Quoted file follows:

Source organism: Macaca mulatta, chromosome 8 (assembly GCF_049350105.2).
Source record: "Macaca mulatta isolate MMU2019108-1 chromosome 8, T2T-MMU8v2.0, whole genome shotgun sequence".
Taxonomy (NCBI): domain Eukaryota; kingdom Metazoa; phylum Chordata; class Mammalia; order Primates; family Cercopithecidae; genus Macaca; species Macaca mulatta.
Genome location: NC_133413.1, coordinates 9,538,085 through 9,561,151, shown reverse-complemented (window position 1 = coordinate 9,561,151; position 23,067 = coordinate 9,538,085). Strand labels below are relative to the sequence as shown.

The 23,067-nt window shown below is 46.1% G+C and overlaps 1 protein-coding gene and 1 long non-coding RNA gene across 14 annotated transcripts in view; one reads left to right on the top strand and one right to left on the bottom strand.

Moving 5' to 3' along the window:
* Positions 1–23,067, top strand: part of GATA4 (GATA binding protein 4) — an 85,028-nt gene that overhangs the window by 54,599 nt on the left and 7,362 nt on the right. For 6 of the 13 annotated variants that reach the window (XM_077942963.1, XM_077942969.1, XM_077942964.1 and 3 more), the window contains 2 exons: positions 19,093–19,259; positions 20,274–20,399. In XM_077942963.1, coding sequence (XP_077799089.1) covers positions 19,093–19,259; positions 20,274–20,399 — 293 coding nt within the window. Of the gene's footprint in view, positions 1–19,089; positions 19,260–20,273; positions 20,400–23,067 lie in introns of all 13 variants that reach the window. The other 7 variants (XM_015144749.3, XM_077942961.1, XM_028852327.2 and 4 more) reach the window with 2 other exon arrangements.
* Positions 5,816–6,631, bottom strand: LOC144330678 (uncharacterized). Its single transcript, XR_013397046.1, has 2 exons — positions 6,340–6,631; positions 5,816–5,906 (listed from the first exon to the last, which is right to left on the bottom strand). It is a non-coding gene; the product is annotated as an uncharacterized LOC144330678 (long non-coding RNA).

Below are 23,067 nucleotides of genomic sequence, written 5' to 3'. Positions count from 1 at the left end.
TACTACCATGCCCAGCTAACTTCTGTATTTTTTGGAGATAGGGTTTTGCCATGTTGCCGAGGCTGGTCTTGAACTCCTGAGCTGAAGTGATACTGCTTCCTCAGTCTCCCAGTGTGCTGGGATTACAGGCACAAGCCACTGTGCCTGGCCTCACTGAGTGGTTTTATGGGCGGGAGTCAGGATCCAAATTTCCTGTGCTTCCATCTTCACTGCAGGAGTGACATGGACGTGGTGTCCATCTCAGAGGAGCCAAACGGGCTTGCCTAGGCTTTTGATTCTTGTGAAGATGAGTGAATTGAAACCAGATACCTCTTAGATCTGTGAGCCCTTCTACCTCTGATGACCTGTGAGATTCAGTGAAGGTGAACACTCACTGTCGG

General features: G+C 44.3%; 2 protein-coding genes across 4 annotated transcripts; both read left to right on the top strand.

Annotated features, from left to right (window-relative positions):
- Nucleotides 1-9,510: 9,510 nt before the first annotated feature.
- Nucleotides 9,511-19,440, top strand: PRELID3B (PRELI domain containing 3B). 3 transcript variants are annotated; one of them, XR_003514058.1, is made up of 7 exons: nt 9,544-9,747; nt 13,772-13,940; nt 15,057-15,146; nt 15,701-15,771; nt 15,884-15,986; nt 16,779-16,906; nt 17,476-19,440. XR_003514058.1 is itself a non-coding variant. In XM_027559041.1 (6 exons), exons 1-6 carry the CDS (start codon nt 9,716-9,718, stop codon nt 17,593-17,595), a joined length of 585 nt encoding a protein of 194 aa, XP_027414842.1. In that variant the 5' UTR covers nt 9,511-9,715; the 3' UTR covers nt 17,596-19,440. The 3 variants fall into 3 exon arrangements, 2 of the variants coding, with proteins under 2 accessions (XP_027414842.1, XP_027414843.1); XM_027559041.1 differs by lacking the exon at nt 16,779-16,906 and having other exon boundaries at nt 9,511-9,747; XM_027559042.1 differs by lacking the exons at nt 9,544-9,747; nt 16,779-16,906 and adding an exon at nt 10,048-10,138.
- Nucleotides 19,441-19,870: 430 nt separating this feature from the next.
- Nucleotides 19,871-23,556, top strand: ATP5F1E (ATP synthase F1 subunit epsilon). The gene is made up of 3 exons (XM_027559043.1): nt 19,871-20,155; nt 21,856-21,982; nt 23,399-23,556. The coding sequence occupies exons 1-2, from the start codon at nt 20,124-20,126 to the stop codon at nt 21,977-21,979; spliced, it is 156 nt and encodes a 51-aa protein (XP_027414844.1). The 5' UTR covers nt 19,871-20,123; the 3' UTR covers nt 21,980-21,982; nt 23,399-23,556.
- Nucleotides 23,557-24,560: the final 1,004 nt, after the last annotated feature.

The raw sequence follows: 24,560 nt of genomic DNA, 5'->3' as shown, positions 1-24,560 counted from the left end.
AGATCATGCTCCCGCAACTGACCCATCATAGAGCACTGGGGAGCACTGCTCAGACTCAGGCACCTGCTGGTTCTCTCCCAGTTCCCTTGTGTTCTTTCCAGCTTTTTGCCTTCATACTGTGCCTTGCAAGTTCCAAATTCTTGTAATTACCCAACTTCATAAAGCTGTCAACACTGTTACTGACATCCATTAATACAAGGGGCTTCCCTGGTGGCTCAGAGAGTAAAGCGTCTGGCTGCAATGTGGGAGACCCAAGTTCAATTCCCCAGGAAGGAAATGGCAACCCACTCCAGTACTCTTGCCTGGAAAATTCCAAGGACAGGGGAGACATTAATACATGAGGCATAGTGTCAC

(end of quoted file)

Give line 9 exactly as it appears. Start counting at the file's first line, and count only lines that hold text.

Below are 23,067 nucleotides of genomic sequence, written 5' to 3'. Positions count from 1 at the left end.